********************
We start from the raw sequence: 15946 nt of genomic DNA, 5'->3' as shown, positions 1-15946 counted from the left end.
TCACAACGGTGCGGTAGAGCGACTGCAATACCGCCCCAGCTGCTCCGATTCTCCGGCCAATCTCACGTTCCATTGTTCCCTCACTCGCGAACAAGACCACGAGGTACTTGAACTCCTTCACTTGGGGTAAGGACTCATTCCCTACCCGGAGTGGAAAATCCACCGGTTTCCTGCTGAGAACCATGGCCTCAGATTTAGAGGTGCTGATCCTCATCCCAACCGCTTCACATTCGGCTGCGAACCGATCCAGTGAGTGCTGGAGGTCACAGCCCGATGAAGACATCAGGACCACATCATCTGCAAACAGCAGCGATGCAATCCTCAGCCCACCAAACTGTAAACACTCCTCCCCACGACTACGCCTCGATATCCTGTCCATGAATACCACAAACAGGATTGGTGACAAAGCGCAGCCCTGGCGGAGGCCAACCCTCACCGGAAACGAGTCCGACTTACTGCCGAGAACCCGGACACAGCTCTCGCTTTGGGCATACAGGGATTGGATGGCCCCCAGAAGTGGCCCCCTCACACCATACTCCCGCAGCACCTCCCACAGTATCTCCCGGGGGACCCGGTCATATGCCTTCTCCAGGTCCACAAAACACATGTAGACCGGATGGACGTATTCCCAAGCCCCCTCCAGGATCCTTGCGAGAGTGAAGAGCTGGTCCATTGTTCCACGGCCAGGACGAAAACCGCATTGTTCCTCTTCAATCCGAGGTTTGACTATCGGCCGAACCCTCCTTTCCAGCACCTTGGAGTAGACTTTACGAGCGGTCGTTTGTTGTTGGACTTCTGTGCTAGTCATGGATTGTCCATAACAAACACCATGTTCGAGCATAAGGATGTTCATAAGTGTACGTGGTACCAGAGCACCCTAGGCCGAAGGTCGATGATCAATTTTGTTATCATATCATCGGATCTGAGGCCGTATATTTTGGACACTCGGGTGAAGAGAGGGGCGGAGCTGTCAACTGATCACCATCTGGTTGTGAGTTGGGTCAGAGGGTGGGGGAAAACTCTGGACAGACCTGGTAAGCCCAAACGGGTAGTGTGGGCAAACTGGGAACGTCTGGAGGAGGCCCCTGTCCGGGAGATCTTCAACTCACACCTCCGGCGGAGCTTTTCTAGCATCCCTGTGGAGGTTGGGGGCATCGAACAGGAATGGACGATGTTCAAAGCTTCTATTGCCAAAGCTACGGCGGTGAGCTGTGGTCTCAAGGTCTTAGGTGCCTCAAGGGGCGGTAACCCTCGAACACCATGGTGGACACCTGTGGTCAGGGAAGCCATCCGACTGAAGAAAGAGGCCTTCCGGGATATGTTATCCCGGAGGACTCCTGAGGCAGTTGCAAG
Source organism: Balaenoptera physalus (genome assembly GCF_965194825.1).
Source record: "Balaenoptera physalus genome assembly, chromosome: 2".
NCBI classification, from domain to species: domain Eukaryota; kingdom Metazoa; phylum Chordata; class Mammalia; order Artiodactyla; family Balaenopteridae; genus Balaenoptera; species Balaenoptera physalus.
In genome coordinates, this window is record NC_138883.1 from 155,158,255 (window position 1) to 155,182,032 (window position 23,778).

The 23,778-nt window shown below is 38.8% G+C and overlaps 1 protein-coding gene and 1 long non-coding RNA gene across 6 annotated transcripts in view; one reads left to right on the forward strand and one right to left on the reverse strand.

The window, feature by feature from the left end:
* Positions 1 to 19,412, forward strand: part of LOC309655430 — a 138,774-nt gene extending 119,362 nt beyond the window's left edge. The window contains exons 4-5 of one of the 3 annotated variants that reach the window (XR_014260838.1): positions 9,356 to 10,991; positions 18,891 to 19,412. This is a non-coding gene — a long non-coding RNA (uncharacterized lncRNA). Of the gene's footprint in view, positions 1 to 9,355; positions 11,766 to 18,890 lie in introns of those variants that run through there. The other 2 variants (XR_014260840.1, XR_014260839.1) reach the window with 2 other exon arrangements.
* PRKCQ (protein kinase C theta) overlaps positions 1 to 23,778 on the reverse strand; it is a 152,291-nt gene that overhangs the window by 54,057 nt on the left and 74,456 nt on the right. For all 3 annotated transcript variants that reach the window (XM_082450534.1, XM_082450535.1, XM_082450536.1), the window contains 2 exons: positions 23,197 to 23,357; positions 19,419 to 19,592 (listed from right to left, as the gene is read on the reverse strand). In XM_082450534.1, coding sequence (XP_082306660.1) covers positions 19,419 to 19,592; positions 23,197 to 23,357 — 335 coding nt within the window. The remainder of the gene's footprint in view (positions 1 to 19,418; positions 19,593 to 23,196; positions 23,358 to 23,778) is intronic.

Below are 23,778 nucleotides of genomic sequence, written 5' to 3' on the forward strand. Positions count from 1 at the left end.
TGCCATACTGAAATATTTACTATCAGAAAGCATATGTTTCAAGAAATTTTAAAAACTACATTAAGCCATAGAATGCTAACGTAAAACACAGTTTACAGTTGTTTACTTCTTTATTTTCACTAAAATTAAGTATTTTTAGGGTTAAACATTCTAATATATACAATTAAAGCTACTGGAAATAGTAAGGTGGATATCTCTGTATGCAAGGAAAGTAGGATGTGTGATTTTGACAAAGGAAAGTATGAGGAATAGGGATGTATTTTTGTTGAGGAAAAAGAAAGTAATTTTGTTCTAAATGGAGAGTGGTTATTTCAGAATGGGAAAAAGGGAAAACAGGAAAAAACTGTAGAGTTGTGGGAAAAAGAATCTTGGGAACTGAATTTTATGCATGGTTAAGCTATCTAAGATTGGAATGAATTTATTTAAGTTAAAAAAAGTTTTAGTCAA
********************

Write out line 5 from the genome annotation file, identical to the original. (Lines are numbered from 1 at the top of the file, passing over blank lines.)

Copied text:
NCBI classification, from domain to species: domain Eukaryota; kingdom Metazoa; phylum Chordata; class Mammalia; order Artiodactyla; family Balaenopteridae; genus Balaenoptera; species Balaenoptera physalus.